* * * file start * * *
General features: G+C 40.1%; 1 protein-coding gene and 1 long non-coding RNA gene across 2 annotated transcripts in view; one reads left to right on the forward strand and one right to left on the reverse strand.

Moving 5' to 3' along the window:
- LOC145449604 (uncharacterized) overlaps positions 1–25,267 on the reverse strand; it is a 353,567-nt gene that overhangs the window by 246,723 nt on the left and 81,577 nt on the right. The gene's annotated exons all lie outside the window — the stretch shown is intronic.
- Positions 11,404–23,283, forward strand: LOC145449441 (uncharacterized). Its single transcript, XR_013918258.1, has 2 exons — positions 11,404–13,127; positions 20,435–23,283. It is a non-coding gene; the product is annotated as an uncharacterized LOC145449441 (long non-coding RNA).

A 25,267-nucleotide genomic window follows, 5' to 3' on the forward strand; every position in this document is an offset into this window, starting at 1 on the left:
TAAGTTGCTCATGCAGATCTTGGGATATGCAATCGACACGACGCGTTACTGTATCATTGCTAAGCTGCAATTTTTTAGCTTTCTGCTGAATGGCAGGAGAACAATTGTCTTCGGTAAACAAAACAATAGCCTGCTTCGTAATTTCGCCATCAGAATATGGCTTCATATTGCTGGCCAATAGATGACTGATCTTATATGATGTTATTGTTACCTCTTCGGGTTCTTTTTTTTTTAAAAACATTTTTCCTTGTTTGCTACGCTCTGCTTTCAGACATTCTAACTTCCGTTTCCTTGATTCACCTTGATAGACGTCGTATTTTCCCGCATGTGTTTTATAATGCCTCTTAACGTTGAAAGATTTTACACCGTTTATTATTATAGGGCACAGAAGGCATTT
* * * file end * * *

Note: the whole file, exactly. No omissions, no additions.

General features: G+C 40.1%; 1 protein-coding gene and 1 long non-coding RNA gene across 2 annotated transcripts in view; one reads left to right on the forward strand and one right to left on the reverse strand.

Moving 5' to 3' along the window:
- LOC145449604 (uncharacterized) overlaps positions 1–25,267 on the reverse strand; it is a 353,567-nt gene that overhangs the window by 246,723 nt on the left and 81,577 nt on the right. The gene's annotated exons all lie outside the window — the stretch shown is intronic.
- Positions 11,404–23,283, forward strand: LOC145449441 (uncharacterized). Its single transcript, XR_013918258.1, has 2 exons — positions 11,404–13,127; positions 20,435–23,283. It is a non-coding gene; the product is annotated as an uncharacterized LOC145449441 (long non-coding RNA).

A 25,267-nucleotide genomic window follows, 5' to 3' on the forward strand; every position in this document is an offset into this window, starting at 1 on the left:
TAAGTTGCTCATGCAGATCTTGGGATATGCAATCGACACGACGCGTTACTGTATCATTGCTAAGCTGCAATTTTTTAGCTTTCTGCTGAATGGCAGGAGAACAATTGTCTTCGGTAAACAAAACAATAGCCTGCTTCGTAATTTCGCCATCAGAATATGGCTTCATATTGCTGGCCAATAGATGACTGATCTTATATGATGTTATTGTTACCTCTTCGGGTTCTTTTTTTTTTAAAAACATTTTTCCTTGTTTGCTACGCTCTGCTTTCAGACATTCTAACTTCCGTTTCCTTGATTCACCTTGATAGACGTCGTATTTTCCCGCATGTGTTTTATAATGCCTCTTAACGTTGAAAGATTTTACACCGTTTATTATTATAGGGCACAGAAGGCATTT